A Guide to Taking Vitamin D: Everything You Need to Know

Dom Day
Dom Day

Dr Elisabeth tells us how Vitamin D3 can benefit you, when to take it, how often to take it and a whole load of other questions around this important vitamin. 

While you may be aware that Vitamin D, otherwise known as the sunshine vitamin, is a fairly common essential nutrient that we absorb through sunlight… What you might not know is that this means it’s completely different to other essential vitamins or nutrients. You may also not know that using the sun as your main source is not always sustainable as short days and dark UK winters don’t provide the adequate levels that you need to promote a healthy lifestyle.

What is Vitamin D?

Vitamin D is a fat-soluble vitamin mainly found in foods and can be stored in your body for a rather long time.

There are 2 main types that exist, these are: 

  • Vitamin D2, which is also known as ergocalciferol, which is mainly found in plants, mushrooms and some yeasts.
  • Vitamin D3, otherwise known as cholecalciferol, is usually found in fatty meats (particularly fish) as well as egg yolks.

What Does It Do For Your Body?

Vitamin D hosts a number of benefits and carries out a number of jobs once ingested. The main job for the body is to help regulate the amount of calcium and phosphate that your body has within it. 

By helping to regulate both calcium and phosphate levels, it’s a great way to promote and sustain healthier bones, teeth and even muscles! What’s not to love about this Vitamin.

What Are The Benefits of Taking Vitamin D3? 

Ensuring that you are not deficient and making a conscious effort to maintain a Vitamin D rich diet can host a number of benefits which can take a healthy and active lifestyle to the next level. That isn’t to say that taking our capsules won’t benefit those just starting out in their nutritional venture. 

These benefits include:

  • Contributes to normal function of the immune system.
  • Sourced from vegan friendly Vita-algae D™.
  • Contributes to normal absorption of calcium and phosphorus.
  • Contributes to maintenance of normal bone, teeth and muscle function

How Can it Offer Immune system support?

Vitamin D activates part of the immune system (white blood cells) that fights off bacteria and viruses. Research shows that adults with low vitamin D levels are more likely to report having a recent cold, cough, or upper-respiratory infection.1

In light of 2020’s covid pandemic, the vitamin has taken centre stage with several scientific reports linking a deficiency to increased risk of coronavirus infection.2 The government now recommends that everyone supplements with at least 400iu Vitamin D daily to support their immune systems.3

Bone health

Vitamin D helps your body absorb and use calcium, which gives your bones strength and hardness. Studies show that a deficiency is linked to bone fractures and bone weakness (osteoporosis).4

Sport recovery, performance and the sunshine vitamin…

Research shows that Vitamin D deficiency can lead to muscle breakdown (catabolism) and cause muscle weakness, as well as impacts testosterone production, all of which could impair athletic performance, as well as recovery time.4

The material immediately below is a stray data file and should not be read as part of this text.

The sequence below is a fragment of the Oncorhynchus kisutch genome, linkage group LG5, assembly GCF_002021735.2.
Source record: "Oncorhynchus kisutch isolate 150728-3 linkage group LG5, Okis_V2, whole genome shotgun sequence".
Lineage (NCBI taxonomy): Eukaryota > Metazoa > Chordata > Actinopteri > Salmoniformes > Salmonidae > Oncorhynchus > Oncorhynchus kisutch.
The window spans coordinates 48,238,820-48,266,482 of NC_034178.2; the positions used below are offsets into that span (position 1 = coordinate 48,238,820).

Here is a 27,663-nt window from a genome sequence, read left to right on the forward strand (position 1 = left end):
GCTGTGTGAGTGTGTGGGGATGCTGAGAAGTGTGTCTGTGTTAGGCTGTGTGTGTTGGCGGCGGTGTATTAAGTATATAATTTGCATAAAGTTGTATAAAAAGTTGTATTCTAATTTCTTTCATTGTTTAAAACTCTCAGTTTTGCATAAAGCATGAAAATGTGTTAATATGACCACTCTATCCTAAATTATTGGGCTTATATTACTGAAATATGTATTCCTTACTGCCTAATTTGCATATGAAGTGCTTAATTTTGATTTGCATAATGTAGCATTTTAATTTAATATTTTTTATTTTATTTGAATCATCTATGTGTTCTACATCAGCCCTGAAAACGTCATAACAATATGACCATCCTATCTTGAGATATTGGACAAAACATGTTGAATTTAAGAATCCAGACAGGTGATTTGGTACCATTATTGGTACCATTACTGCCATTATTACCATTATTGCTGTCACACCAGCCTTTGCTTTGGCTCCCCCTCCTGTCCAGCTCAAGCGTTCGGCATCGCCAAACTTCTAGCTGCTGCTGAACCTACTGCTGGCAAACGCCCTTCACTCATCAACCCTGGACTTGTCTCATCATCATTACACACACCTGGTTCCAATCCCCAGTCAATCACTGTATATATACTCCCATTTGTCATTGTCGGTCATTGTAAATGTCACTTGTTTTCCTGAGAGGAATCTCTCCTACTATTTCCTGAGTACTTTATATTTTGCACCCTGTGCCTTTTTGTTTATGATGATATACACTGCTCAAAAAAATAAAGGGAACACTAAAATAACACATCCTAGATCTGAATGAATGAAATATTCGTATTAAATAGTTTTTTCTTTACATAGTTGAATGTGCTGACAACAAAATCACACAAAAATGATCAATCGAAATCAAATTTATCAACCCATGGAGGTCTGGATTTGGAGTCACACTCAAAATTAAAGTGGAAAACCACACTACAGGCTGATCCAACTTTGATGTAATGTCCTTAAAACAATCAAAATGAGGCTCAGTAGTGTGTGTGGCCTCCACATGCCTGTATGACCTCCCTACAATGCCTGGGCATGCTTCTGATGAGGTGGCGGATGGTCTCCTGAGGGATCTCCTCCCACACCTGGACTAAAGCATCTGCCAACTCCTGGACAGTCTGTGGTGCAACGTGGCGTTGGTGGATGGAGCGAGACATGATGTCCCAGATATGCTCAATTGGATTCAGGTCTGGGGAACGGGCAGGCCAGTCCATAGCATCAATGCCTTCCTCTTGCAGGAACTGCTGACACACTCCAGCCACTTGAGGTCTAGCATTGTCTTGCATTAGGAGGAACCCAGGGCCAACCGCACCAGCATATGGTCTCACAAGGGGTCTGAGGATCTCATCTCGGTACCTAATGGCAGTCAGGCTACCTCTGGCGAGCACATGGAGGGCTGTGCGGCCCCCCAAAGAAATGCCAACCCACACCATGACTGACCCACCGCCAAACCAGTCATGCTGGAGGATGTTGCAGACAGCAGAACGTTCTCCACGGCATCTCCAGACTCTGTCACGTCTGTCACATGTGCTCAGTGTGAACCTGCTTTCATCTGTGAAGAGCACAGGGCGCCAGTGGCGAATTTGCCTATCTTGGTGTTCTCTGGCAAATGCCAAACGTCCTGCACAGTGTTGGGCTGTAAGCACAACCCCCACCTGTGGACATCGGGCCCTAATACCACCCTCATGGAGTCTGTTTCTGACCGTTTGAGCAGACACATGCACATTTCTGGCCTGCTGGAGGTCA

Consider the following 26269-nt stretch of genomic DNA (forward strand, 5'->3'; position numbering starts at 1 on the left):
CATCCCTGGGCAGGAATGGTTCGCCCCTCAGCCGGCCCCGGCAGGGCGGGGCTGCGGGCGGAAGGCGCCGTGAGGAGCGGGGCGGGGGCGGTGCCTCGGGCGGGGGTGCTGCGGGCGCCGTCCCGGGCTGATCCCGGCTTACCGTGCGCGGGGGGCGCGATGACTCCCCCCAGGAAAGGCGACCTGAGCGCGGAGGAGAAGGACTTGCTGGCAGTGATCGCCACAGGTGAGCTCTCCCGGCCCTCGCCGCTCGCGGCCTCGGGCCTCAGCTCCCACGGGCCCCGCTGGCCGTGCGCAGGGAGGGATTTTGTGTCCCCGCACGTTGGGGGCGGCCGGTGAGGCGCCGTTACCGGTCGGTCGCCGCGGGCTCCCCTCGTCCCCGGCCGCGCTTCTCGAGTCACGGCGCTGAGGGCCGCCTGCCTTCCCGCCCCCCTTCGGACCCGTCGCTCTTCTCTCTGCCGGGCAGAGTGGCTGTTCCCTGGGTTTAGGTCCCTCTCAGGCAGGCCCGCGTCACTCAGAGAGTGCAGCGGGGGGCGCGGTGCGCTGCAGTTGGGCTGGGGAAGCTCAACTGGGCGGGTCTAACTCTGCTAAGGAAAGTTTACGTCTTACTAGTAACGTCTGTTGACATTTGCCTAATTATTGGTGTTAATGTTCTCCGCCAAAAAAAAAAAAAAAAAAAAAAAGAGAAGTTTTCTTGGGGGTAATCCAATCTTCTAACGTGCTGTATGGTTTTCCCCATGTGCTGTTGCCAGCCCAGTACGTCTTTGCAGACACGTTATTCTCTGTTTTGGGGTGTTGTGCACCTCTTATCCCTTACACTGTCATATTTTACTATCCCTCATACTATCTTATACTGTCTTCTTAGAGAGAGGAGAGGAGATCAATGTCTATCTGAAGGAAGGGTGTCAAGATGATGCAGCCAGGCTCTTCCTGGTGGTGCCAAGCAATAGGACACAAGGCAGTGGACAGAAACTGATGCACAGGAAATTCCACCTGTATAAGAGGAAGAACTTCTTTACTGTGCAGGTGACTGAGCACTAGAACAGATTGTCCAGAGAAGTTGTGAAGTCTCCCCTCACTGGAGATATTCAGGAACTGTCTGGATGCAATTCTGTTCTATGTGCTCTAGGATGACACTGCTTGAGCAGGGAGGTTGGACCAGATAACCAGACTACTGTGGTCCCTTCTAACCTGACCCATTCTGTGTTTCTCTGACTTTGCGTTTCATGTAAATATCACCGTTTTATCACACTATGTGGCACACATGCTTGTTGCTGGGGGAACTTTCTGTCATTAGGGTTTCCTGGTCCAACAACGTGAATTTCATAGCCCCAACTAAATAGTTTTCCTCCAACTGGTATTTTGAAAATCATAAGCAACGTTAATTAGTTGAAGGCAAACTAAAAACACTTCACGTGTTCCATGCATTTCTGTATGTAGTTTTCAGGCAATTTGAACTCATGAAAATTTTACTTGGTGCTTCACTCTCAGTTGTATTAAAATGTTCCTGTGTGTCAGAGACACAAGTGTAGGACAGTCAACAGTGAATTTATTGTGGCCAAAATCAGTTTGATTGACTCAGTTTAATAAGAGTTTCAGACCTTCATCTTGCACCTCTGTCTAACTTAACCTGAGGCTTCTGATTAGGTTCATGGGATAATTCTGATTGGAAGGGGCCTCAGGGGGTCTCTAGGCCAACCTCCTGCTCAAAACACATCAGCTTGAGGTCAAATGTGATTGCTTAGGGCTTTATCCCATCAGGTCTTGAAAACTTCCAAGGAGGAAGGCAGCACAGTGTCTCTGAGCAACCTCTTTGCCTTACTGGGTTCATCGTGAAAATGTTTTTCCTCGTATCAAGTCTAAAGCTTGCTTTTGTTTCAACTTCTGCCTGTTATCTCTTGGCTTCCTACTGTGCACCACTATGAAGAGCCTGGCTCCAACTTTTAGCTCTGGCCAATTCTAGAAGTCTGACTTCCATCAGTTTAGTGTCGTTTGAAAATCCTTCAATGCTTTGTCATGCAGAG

The truth about Vitamin D deficiency

The reality is that most people simply don’t get enough. For many of us living in more northern latitudes there just isn’t enough daily sunlight available year-round. Plus, the “safe sun” message and use of UV-blocking sunscreen to protect the skin and prevent accelerated ageing blocks most of the Vitamin D production.

If that wasn’t enough, as you get older, your body also reduces its natural production of Vitamin D: The average 70 year-old produces significantly less than a younger person.5

Skin colour also makes a difference: Dark skin produce less than fair-coloured skin with less melanin (skin pigment). A recent study of over 2000 athletes also found that 56% had inadequate Vitamin D levels.4

All these facts suggest that you probably need to look beyond the sun to get enough, especially if you’re older.

Can we get enough from our diets?

While some foods provide decent sources of it, most don’t have enough to meet your needs. Of course, you should still include Vitamin D rich foods, as they also contain other beneficial nutrients. Some of the best food sources of it include:

  • Cooked wild salmon (100g): 360iu
  • Cooked mackerel (100g): 345iu
  • Sardines canned in oil, drained, (50g): 250iu
  • One whole egg: 20iu
  • Mushrooms (100g): 130-450iu depending on if they are grown in UV light

Vitamin D supplements

The best way to get enough Vitamin D (while still saving your skin!) is through supplements. But they come in two forms, Vitamin D2 and Vitamin D3. Since the body produces vitamin D3, it naturally prefers this form.

Typically, Vitamin D2 is sourced from plants (like mushrooms) while Vitamin D3 is sourced from animal-based sources (mainly lanolin derived from sheep’s wool). This means that many active Vitamin D3 supplements on the market are not suitable for vegans. However, there are now plant-based supplements available sourced from lichen, which are suitable for everyone whether they choose to eat animal products or not.

The recommended dose of Vitamin D is still being debated among medical professionals but it’s generally accepted that for adults 1000-4000iu daily prevents deficiencies and supports health.

1 https://www.bmj.com/content/356/bmj.i6583
2 http://dx.doi.org/10.1136/bmjnph-2020-000089
3 Scientific Advisory Committee on Nutrition Vitamin D and health, 2016. Available: https://assets.publishing.service.gov.uk/government/uploads/system/uploads/attachment_data/file/537616/SACN_Vitamin_D_and_Health_report.pdf
4 Dahlquist et al (2015) Plausible ergogenic effects of vitamin D on athletic performance and recovery. Journal of the International Society of Sports Nutrition 12: 33
5 https://www.ncbi.nlm.nih.gov/pmc/articles/PMC3782116/